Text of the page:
The study of evolution most typically involves inferring past events on the basis of evidence from extant organisms. There are a number of challenges associated with this, such as uncertainties about the precise time of origin of character states, the rate of molecular evolution and confounding effects of population processes. Accessing evolutionary information directly from the fossil and sub-fossil record – in fact, any past period from which a measurable change has occurred – is therefore extremely useful in addressing these uncertainties. Museum, archaeology department and herbarium collections are the ‘banks’ of biomolecular information from which our scientific understanding of such processes can be extrapolated. Precautions taken to preserve biological material such as controlled environments, tissue-specific storage materials and the conservation of depositional environments are often conducive to long-term survival of genetic material. Consequently, these biomolecular banks hold material with a wide geographical and temporal range, often outside the typical age range of material used in phylogenetic analyses, as well as genetic diversity that is rare or lost in the living world. The advent of ancient biomolecular analyses in the 1990s was a technological milestone in this respect, in which oligogenic analyses based on one or a few genes enabled the reconstruction of extinct stages of phylogenies, such as the renowned placement of the thylacine among dasyuroid marsupials using evidence from cytochrome b DNA sequences (Krajewski et al. 1992; 1997).
NGS allows deep sequencing of single PCR targets, so generating systematic data for thousands or millions of organisms (Sogin et al. 2006). It also facilitates the study of multiple PCR targets of exons, introns, non-coding regions, mRNA transcripts or even complete genomic organization between organisms allowing a much greater depth of understanding in genetic phylogenies than could be gained from a handful of genes or simple morphological analysis (Horner et al. 2010). For the most part, NGS technology has been applied to extant species in systematics research. The applicability of NGS to sub-fossil material was first demonstrated by Poinar et al. (2006) in permafrost preserved mammoth bones. Subsequently, the application of NGS to generate data directly from historical, archaeological or paleontological sources holds the potential to view genomic evolution in real time.
This chapter provides an overview of Earth system models, the various model ‘flavours’, their state of development including model evaluation, benchmarking and optimization against observational data and their application to climate change issues.
The Earth system can be conceptualized as a suite of interacting physical, chemical, biological and anthropogenic processes that regulate the planet’s low of matter and energy. Earth system models (ESMs; Box 5.1 ) are built to mirror these processes. In fact, ESMs are the only tool available to the scientific community to investigate the system properties of the Earth, as we do not have an alternative planet to manipulate that could serve as a scientist’s laboratory.
The term ‘Earth system model’ is commonly used to describe coupled land–ocean–atmosphere models that include interactive biogeochemical components. Such models have developed progressively from the physical climate models first created in the 1960s and 1970s. Conventional climate models apply physical laws to simulate the general circulation of atmosphere and ocean. As our understanding of the natural and anthropogenic controls on climate has grown, and given the steady advances in computing power, global climate models have been extended to include more comprehensive representations of biological and geochemical processes, involving the addition of the various interacting components of the Earth system with their own feedback mechanisms. Figure 5.1 shows the conceptual differences between a conventional global coupled atmosphere–ocean general circulation model (AOGCM) and an ESM. In terms of the coupling between components, ESMs are more complex, and they have correspondingly higher computational demands.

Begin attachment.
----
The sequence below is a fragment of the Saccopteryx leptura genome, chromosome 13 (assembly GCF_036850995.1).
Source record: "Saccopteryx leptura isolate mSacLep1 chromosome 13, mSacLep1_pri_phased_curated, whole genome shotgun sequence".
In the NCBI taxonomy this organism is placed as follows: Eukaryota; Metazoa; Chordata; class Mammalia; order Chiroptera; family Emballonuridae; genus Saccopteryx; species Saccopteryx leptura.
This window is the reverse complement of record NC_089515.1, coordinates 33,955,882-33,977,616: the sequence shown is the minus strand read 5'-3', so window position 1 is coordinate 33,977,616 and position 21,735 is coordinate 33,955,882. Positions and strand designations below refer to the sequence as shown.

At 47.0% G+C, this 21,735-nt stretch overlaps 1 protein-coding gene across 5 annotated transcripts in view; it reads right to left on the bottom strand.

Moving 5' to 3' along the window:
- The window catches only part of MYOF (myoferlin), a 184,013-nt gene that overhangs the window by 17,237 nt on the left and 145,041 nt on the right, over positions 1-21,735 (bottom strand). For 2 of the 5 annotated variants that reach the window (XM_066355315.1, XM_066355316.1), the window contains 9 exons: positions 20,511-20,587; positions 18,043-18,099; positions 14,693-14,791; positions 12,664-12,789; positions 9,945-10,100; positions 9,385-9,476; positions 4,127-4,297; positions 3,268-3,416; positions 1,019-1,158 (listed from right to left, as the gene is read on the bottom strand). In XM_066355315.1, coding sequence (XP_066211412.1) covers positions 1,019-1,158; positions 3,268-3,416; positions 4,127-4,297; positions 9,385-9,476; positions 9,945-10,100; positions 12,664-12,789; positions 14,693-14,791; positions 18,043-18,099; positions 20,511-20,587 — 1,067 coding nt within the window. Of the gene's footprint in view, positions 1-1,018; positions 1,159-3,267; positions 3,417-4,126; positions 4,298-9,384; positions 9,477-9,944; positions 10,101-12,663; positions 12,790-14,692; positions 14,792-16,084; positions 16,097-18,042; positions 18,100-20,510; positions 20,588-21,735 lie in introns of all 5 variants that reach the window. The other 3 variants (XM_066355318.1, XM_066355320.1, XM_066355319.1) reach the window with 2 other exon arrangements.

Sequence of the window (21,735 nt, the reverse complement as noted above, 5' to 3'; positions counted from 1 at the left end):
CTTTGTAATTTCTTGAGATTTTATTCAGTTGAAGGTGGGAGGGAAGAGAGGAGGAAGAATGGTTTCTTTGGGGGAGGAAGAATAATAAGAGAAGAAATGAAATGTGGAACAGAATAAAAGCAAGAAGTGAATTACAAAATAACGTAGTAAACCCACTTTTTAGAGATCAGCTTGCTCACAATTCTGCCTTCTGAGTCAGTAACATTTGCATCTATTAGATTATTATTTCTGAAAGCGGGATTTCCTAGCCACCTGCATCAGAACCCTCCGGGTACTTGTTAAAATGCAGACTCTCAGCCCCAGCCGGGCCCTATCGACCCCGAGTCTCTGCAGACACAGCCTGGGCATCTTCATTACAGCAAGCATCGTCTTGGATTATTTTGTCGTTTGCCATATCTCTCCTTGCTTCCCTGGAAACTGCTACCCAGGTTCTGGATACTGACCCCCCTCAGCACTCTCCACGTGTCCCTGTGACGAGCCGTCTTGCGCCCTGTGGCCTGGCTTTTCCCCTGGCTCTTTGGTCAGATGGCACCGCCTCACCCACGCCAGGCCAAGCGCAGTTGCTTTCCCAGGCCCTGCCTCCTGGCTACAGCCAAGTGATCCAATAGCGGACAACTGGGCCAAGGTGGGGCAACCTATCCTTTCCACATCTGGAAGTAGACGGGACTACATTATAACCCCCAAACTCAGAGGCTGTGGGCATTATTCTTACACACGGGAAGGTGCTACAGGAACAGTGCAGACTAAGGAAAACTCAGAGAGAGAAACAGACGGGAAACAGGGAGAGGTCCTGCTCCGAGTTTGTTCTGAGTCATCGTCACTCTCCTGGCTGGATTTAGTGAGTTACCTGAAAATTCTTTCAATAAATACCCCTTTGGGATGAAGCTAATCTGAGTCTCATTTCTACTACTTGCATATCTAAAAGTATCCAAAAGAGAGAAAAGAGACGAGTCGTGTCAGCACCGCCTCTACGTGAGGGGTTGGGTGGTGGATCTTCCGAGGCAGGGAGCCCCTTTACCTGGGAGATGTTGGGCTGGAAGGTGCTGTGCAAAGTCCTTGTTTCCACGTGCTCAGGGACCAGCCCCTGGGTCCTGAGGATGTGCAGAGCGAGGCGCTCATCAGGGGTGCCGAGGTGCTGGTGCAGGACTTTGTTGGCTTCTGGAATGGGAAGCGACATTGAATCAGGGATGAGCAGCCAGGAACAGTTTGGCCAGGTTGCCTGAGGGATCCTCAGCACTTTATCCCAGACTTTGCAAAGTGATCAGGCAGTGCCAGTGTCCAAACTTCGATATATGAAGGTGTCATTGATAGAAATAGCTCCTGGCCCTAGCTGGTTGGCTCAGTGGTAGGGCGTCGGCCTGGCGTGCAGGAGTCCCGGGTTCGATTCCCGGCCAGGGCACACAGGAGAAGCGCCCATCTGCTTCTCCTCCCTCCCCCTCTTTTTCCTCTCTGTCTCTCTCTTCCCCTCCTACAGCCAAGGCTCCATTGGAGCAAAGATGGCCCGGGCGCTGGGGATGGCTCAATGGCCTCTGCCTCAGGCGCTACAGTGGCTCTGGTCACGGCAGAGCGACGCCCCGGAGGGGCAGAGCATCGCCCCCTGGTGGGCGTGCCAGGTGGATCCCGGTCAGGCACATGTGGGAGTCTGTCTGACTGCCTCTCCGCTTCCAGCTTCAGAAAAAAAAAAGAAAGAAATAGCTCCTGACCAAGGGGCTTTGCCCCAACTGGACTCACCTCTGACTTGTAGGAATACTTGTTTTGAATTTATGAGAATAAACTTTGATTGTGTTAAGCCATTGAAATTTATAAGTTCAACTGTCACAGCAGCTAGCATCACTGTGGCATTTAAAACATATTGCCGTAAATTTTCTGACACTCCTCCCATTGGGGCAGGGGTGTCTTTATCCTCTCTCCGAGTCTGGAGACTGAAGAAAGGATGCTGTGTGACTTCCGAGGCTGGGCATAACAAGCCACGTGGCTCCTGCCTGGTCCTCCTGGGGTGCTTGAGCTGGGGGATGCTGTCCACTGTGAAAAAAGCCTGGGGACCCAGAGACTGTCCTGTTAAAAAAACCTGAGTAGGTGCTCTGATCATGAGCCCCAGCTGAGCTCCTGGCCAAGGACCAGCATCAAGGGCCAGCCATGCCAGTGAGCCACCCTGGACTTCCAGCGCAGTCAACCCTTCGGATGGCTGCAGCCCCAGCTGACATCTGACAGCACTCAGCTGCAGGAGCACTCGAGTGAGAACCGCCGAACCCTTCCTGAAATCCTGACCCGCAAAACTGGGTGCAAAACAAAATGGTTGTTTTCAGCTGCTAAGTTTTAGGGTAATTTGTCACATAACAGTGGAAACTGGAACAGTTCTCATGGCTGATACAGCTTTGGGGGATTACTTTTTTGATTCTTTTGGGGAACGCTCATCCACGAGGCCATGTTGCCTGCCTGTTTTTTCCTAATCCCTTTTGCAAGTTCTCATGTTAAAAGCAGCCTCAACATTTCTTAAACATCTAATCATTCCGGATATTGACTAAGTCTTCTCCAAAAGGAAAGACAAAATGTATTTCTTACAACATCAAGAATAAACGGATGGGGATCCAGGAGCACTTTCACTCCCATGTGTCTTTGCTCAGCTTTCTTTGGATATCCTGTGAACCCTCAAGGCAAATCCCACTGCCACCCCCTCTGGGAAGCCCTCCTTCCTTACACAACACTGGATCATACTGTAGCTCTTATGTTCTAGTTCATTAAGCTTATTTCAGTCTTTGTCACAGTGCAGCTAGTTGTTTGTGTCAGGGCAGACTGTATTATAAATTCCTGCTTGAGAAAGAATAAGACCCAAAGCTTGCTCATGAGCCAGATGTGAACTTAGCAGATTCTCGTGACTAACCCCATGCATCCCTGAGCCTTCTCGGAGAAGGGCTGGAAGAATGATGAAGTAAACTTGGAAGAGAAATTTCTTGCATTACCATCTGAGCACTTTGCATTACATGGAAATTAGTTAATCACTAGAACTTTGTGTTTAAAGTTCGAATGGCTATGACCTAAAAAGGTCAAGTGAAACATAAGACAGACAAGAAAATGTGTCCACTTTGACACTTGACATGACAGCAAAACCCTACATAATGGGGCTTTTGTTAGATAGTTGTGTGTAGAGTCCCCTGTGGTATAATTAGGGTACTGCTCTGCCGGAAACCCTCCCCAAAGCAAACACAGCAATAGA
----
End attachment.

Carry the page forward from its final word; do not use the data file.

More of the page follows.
Contingent valuation (CV) has been used by economists to value public goods for about 25 years. The approach posits a hypothetical market for an unpriced good and asks individuals to state the dollar value they place on a proposed change in its quantity, quality, or access. Development of the CV concept has been described in reviews by Cummings, Brookshire, and Schulze (1986) and Mitchell and Carson (1989). The approach is now widely used to value many different goods whose quantity or quality might be affected by the decisions of a public agency or private developer. Environmental goods have received particular attention, because they are highly valued by society and entail controversial tradeoffs (e.g., manufacturing costs vs. pollution, urban development vs. wetlands protection) but are not usually sold through markets (Bromley, 1986).
The visibility of CV methods has greatly increased following the 1989 interpretation of the Comprehensive Environmental Response, Compensation, and Liability Act of 1986 (CERCLA) by the District of Columbia Circuit Court of Appeals (in Ohio v. United States Department of the Interior). This decision (a) granted equal standing to expressed and revealed preference evaluation techniques (with willingness to pay measures preferred in all cases), (b) accepted nonuse values as a legitimate component of total resource value, and (c) recognized a “distinct preference” in CERCLA for restoring damaged natural resources, rather than simply compensating for the losses (Kopp, Portney, & Smith, 1990).
Email your librarian or administrator to recommend adding this to your organisation's collection.